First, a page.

A federal appeals court has ruled that the electronic filing fees charged by Intuit, H&R Block Digital Tax Solutions, and other members of the Free File Alliance are not illegal and the IRS’s agreement with them did not violate antitrust laws.

The 3rd U.S. Circuit Court of Appeals upheld two earlier rulings in a class-action lawsuit against Intuit, Block, the Free File Alliance and the IRS (see Judge Dismisses Suit Against Tax Software Vendors and Tax Software Vendors Sued over E-filing Fees). The case was brought by two plaintiffs, Stacie Byers and Deborah A. Seltzer, suing on behalf of taxpayers. They contended that the 2002 and 2005 agreements between the IRS and the tax software vendors limiting free electronic filing to at least 60 percent of taxpayers, and later 70 percent of taxpayers with a certain level of adjusted gross income, violated the Independent Offices Appropriations Act and the Sherman Antitrust Act.

In 2008, a district court dismissed the IOAA claim with prejudice and the antitrust claim with leave to amend. Byers filed a second amended complaint, but in March 2009, the district court dismissed the antitrust claim with prejudice. Byers appealed the dismissal of her claims, but the appeals court’s three-judge panel ruled unanimously against her and Seltzer.

The appeals court agreed with the lower court that the IOAA claim does not apply to private companies like those in the Free File Alliance, but only to government agencies. Byers had claimed that since the FFA members provided e-filing services pursuant to agreements with the IRS, the IOAA should apply to the fees charged by Free File Alliance members.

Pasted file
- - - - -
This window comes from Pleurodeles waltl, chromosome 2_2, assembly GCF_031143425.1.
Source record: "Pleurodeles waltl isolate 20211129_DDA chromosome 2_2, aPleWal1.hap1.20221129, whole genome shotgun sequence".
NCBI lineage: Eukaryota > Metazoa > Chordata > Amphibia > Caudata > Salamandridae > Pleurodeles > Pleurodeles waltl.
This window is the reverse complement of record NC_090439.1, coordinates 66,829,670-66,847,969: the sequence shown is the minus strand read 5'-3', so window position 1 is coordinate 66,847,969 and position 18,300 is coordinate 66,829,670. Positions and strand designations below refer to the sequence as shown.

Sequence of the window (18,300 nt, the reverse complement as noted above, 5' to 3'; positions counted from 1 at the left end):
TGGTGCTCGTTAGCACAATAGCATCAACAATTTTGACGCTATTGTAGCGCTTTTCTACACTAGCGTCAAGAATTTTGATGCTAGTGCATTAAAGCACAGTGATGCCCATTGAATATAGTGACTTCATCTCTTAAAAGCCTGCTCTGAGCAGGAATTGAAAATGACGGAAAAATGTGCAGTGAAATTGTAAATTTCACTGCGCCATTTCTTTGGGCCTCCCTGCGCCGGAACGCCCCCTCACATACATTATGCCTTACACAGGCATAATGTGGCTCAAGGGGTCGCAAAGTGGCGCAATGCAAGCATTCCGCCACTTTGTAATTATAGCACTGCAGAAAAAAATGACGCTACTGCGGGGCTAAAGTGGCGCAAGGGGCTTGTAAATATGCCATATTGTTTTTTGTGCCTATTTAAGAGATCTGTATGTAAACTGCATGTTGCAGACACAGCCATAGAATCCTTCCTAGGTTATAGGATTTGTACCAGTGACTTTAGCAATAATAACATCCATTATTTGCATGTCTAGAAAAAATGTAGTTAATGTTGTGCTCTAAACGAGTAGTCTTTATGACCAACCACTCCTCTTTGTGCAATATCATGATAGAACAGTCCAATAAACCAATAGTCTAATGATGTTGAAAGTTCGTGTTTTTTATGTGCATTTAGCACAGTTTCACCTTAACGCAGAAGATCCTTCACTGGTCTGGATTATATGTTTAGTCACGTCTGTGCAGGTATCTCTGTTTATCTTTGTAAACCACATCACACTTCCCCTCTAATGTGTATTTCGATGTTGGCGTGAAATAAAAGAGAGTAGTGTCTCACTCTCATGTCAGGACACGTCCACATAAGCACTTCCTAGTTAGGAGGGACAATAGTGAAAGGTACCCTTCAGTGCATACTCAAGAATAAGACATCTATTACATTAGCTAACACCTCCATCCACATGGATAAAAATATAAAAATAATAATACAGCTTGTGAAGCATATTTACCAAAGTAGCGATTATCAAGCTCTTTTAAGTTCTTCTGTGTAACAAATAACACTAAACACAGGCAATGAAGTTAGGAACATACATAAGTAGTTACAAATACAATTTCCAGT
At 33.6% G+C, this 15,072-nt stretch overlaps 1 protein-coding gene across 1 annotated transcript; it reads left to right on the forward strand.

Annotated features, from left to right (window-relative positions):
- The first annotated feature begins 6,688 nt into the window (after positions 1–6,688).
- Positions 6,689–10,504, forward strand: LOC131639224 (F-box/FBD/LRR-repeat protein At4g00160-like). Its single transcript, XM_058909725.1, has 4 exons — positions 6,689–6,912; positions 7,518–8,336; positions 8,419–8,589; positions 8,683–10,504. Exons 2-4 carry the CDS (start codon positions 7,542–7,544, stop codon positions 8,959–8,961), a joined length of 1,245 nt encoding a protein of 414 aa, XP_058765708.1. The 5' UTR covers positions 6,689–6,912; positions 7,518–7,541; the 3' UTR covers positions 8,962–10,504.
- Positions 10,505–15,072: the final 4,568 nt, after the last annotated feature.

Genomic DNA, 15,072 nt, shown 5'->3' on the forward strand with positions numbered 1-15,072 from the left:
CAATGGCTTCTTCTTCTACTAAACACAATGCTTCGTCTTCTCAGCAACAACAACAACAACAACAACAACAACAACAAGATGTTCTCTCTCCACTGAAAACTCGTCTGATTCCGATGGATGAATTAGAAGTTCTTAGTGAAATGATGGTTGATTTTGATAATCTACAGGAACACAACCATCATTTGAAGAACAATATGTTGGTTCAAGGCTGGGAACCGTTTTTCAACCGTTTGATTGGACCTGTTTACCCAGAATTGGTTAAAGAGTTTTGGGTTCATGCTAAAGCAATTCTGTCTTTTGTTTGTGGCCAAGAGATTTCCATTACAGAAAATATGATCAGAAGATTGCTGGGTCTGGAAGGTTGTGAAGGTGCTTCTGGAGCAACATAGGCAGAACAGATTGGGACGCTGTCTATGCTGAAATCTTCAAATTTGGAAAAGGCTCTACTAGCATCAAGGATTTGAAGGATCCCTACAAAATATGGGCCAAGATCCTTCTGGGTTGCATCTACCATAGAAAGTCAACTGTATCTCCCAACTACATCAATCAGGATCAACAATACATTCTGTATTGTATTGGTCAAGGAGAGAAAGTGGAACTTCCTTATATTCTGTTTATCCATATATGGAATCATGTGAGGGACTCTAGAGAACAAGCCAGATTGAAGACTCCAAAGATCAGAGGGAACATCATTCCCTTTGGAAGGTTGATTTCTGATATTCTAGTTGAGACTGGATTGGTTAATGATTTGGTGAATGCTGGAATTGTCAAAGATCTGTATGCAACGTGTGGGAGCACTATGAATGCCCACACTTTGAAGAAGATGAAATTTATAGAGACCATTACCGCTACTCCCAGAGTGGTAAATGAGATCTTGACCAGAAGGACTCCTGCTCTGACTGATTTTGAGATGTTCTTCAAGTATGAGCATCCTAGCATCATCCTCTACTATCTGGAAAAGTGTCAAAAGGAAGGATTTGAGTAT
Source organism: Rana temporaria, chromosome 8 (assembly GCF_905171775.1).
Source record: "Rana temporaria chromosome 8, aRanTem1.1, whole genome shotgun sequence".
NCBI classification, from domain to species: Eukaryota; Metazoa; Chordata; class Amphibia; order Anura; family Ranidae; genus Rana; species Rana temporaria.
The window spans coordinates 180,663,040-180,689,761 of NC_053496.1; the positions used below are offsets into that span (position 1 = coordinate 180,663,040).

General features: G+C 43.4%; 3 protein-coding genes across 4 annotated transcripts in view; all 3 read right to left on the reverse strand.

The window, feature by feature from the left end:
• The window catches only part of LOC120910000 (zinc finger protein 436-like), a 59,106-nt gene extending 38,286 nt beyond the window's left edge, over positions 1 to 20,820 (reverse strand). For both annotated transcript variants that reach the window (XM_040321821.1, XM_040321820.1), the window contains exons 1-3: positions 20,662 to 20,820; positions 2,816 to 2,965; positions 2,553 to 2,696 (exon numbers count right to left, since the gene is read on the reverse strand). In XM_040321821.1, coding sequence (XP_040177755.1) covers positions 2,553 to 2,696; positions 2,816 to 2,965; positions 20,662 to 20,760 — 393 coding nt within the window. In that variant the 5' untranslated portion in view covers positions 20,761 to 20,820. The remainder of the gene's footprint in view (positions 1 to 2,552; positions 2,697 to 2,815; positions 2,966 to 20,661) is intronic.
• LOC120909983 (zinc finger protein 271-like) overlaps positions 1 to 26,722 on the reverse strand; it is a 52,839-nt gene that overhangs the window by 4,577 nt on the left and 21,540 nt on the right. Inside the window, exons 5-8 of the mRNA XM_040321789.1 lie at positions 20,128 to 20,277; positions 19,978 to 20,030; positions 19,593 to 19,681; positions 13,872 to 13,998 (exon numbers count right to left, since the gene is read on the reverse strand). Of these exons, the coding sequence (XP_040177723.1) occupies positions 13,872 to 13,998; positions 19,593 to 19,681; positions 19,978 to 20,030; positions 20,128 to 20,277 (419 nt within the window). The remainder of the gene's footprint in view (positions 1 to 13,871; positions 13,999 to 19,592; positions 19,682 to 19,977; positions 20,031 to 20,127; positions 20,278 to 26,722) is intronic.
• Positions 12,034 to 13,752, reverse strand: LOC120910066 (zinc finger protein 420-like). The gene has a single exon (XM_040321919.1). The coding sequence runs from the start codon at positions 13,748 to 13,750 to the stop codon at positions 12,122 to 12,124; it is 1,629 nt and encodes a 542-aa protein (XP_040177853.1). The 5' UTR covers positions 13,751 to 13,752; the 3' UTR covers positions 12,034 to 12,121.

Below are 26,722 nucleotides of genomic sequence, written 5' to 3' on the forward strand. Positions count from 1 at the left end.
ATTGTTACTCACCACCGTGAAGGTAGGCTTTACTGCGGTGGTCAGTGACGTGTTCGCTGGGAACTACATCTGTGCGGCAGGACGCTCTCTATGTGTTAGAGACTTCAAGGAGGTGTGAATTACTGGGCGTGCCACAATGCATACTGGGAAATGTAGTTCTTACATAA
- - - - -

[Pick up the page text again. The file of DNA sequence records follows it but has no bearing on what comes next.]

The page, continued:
Byers had cited another case, Thomas v. Network Solutions, in support of her claim, but the appeals court disagreed. “We cannot accept Byers’ argument since she erroneously conflates the statutory duty delegated to the IRS — i.e., collecting and processing tax returns — with the services provided by the FFA members — i.e., preparing and filing the returns.”

The judges also disagreed with the argument that the IRS effectively controlled the conduct of the FFA members, since Byers acknowledged that despite the agreement with the IRS, they were free to charge whatever they saw fit for their e-filing services.

The appeals court also agreed with the district court’s dismissal of the Sherman Antitrust claim on the ground that the FFA members are entitled to conduct-based implied antitrust immunity.

The appeals court found that Byers failed to assert sufficient allegations in her second amended complaint to invoke an exception known as the Otter Tail exception, named after a Supreme Court decision involving Otter Tail Power Co., which established an exception to the doctrine of implied antitrust immunity. Byers had cited a 2006 report by the Treasury Inspector General for Tax Administration that found fault with the 2005 agreement between the IRS and the Free File Alliance members, but she had omitted the IRS response in the report, which the court found to be more reflective of the IRS’s official stance on the Free File program.

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